The research revealed that accountants working at large UK organisations recognise the value of data as being, in real terms, £15.5 million for large UK companies, or 31% of revenue.
The survey found that almost 1 in 5 (17%) in the UK, France and Germany valued data even more highly at over half of their company’s revenue.
The UK placed least value on data with the average value being 31% of revenue, with 11% of finance professionals believing that data was worth more than half of their organisation’s revenue. The research also found that 71% in the UK think data should be listed on the balance sheet.
Given the value placed on data it is surprising that more than a third (38%) of UK finance departments aren’t proactive, relying solely on the IT department when it comes to their own data security. Across all countries this falls to almost 1 in 3 (29%) and in the US it is even less at 22%.
Less than 1 in 6 UK finance departments take a highly proactive role and work closely with IT to ensure optimal security. Australian accountants possibly place less value on their data with only 13% working closely with IT.
Andy Bottrill, regional vice president at BlackLine said: “There is no denying the value of data but very few businesses seem to be taking its security just as seriously, especially in the finance department. Reliance on the IT department alone to mitigate against potential threats isn’t a fool proof solution. Cybercriminals exploit vulnerabilities within organisations and these can often be human. Everyone within an organisation needs to be aware of the potential threats, how they can stay secure and also what to look out for so they don’t inadvertently let a hacker in.”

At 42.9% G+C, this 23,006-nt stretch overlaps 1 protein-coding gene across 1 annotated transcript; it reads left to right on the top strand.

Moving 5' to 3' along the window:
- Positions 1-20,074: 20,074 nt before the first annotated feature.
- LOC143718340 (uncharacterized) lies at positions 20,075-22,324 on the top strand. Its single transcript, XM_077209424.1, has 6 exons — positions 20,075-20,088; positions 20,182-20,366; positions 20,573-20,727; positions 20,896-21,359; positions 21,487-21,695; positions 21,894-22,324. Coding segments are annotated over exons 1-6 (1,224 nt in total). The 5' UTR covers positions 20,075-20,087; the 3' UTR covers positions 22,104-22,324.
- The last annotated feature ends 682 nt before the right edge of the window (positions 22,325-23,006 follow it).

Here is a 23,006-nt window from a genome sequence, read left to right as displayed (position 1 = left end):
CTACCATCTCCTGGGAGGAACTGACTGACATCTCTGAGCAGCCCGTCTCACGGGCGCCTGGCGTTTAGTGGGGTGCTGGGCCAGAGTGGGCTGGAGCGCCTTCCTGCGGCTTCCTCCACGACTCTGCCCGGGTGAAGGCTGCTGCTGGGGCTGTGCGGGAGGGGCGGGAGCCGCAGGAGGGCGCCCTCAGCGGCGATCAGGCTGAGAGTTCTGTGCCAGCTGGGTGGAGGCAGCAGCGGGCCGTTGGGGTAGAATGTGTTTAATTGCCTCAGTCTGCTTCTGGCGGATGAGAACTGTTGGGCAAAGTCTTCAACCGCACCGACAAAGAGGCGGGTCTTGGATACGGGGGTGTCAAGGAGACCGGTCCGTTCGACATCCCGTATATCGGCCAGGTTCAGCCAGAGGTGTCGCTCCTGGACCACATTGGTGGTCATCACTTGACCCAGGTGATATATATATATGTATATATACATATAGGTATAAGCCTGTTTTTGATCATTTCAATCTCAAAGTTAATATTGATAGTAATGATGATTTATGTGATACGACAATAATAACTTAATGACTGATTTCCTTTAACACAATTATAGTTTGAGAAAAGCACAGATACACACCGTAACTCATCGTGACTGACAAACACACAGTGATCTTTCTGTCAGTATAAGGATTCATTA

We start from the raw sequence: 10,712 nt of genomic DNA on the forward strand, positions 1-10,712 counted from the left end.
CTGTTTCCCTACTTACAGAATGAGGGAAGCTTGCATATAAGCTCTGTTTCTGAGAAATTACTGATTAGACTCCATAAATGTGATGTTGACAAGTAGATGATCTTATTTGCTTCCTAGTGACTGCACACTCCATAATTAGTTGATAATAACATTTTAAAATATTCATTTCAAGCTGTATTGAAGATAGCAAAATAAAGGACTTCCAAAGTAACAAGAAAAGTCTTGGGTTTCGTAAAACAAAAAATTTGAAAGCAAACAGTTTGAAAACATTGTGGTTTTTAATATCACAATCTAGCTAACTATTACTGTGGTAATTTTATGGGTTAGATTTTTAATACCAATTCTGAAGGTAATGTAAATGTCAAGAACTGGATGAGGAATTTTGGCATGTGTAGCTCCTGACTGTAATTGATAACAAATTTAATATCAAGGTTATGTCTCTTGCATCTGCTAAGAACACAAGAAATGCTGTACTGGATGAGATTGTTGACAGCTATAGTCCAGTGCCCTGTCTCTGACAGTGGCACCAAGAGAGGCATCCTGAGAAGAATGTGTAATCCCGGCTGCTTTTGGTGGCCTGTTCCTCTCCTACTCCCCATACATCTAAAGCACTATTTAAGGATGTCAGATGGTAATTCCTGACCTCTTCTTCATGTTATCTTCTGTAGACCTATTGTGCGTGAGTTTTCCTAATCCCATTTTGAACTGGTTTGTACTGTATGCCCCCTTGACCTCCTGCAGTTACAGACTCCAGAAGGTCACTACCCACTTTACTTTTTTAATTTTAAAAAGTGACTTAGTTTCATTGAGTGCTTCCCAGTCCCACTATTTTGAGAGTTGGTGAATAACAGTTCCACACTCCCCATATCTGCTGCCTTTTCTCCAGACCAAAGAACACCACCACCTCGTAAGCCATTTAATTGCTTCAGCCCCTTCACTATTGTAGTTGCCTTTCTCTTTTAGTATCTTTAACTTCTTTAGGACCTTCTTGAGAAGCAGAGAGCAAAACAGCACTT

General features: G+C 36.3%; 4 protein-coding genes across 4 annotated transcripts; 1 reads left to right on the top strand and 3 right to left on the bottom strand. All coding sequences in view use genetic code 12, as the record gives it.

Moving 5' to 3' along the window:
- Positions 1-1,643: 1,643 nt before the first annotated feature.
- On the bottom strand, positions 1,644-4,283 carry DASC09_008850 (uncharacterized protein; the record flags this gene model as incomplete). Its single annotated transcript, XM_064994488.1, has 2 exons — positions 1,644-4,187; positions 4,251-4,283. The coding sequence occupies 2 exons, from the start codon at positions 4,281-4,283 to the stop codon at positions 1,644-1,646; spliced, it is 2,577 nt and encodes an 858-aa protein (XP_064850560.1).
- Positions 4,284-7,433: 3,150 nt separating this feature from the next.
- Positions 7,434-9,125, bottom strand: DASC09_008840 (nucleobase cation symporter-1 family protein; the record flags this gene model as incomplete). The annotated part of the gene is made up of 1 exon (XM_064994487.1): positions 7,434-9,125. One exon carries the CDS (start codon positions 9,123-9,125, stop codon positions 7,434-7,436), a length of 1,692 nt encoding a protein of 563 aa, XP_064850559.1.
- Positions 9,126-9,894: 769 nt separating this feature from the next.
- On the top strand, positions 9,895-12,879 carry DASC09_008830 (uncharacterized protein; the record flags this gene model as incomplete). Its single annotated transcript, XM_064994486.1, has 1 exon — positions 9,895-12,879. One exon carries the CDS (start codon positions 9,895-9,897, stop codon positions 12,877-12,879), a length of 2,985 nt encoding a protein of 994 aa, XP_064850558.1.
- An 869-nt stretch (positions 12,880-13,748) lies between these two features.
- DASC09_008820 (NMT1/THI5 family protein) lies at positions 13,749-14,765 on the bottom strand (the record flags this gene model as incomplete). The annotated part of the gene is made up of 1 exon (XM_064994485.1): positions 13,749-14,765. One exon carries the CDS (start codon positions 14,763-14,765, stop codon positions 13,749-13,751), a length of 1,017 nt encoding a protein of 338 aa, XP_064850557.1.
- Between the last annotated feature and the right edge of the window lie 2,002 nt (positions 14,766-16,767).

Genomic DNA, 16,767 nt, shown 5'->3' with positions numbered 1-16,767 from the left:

Despite this possible lack of interest in data security, only 4% of respondents in the UK, France and Germany value their company data at less than 10% of overall revenue.
The dreaded data breach
In the event of a data breach, the survey found that 42% of respondents saw the greatest cost of loss of data being a reputational one.
Only 10% saw facing potential compensation fees and fines as the most serious consequence of data loss. With the General Data Protection Regulation (GDPR) coming into play in May 2018 – and set to increase maximum fines from £500,000 to £20 million or 4% of global turnover – CFOs should perhaps be taking this more seriously.
Younger respondents were potentially more concerned than their elders about the implications of data loss, theft or tampering for the company’s reputation.
Indeed, 58% of respondents between 25-34 perceive that the most serious cost associated with data loss, theft or tampering would relate to the reputational cost that might affect future client relationships, or the PR cost to lessen the blow to the company’s reputation; compared with 42% in the 45-54 age group.